The State Education Department
State Review Officer

No. 95-47

 

Application of a CHILD WITH A DISABILITY, by his parent, for review of a determination of a hearing officer relating to the provision of educational services by the Board of Education of the City School District of the City of New York

Appearances:
Neal H. Rosenberg, Esq., attorney for petitioner

Hon. Paul A. Crotty, Corporation Counsel, attorney for respondent, Bruce Rosenbaum, Esq., and Robert S. Nobel, Esq., of counsel

 

DECISION

        Petitioner appeals from the decision of the impartial hearing officer which denied petitioner's request for an order requiring respondent to reimburse her for the cost of her son's tuition at the private school in which petitioner placed the child for the 1993-94 school year. The hearing officer denied petitioner's request for reimbursement solely on the basis of petitioner's alleged failure to request reimbursement in a timely manner. This appeal must be sustained in part.

        At the outset, I must address a procedural issue concerning this application for review. In his decision dated April 30, 1995, the impartial hearing officer held that petitioner had failed to seek tuition reimbursement for the 1993-94 school year in a timely manner, but held that an additional hearing was needed with regard to the issue of tuition reimbursement for the 1994-95 school year. Because the April 30, 1995 decision denying tuition reimbursement for the 1993-94 school year was a final decision with regard to that issue, petitioner should have appealed from that decision within 30 days (8 NYCRR 279.2 [b]). Instead, petitioner waited until after the hearing officer rendered his decision on June 2, 1995, on her claim for 1994-95 tuition reimbursement, before bringing this appeal. Since respondent has not raised the affirmative defense of timeliness in its answer, I will consider the merits of petitioner's appeal.

        The record reveals that on November 12, 1991, the child was classified as multiply disabled by the committee on special education (CSE) of the Community District No. 3. The child had cerebral palsy, and reportedly required the use of both a wheelchair and a walker. He also reportedly had a language disability. The child's classification is not in dispute in this proceeding. The CSE recommended that the child be placed in a special education class in respondent's modified instructional services-I (MIS-I) program, with the related services of counseling, occupational therapy, and physical therapy. However, the CSE reportedly did not have the required members present to make its recommendation. The child was reportedly enrolled in the MIS-I program at I.S. 70 for the remainder of the 1991-92 school year. At the hearing held on March 17, 1995, petitioner's attorney asserted that the child was never offered another public placement subsequent to the November, 1991 CSE meeting. However, at the May 11, 1995 hearing in this proceeding, petitioner testified that the child had been offered a placement in March, 1995 at a public school which was inaccessible for the physically impaired.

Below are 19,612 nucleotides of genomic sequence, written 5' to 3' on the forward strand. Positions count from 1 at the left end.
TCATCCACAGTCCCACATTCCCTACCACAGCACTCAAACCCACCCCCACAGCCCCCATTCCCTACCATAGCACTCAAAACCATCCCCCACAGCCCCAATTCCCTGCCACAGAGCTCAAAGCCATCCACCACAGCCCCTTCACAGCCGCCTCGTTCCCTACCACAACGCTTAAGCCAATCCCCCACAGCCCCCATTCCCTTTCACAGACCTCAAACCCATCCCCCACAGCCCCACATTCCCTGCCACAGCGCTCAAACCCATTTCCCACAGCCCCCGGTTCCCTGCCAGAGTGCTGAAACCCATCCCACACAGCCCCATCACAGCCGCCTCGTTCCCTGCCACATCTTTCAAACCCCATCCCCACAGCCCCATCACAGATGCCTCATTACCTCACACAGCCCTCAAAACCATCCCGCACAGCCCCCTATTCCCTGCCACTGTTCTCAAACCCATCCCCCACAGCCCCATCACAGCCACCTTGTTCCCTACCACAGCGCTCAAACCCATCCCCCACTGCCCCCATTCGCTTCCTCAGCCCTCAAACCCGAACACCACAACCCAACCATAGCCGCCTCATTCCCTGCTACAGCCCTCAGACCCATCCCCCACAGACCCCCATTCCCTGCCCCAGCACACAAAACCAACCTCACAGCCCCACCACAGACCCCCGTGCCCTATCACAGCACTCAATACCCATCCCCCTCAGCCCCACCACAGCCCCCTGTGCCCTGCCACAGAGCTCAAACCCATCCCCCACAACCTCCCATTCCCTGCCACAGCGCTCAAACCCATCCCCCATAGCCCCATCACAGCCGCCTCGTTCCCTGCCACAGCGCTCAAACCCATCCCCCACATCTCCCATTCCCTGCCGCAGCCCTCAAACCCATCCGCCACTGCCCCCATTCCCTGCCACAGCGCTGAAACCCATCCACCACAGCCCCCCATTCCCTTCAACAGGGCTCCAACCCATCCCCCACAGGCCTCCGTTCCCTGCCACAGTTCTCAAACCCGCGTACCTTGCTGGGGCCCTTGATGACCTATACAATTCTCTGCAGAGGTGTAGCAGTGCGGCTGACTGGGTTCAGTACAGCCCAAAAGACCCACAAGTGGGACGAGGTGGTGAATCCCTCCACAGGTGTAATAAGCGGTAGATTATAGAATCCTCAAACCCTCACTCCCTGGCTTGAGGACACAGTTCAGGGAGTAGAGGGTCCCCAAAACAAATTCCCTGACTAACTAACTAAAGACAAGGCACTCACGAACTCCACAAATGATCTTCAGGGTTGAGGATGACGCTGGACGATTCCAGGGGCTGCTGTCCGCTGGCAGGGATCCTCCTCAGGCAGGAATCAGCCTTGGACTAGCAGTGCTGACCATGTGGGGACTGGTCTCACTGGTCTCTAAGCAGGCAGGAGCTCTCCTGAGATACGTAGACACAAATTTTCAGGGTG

The child entered the Winston Preparatory School in September, 1992. He remained there at petitioner's expense, during the 1992-93, 1993-94 and 1994-95 school years. Winston Preparatory School, which is located in New York City, is a private school for children with disabilities. However, it has not been approved by the New York State Education Department as a school for educating children with disabilities, for the purpose of State reimbursement to school districts for the cost of the children placed in the school.

        In this proceeding, petitioner sought reimbursement for tuition costs resulting from her unilateral placement of the child at the Winston Preparatory School for both the 1993-94 and 1994-95 school years. Petitioner, who attended the hearing, was represented at the hearing by her attorney. Respondent was represented at the hearing by the chairperson designee of the CSE of Community School District No. 3. The parties' representatives briefly stated their respective positions. Only two exhibits were introduced into evidence. Respondent submitted an individualized education program (IEP) dated November 2, 1991. Petitioner submitted a report card for the 1994-95 school year. Respondent's representative acknowledged that respondent had not offered the child an appropriate placement for the 1993-94 school year, but asserted that it was petitioner's responsibility to establish that the Winston School had offered appropriate services to the child. The representative argued that, in any event, petitioner's tuition claim for the 1993-94 school year was untimely.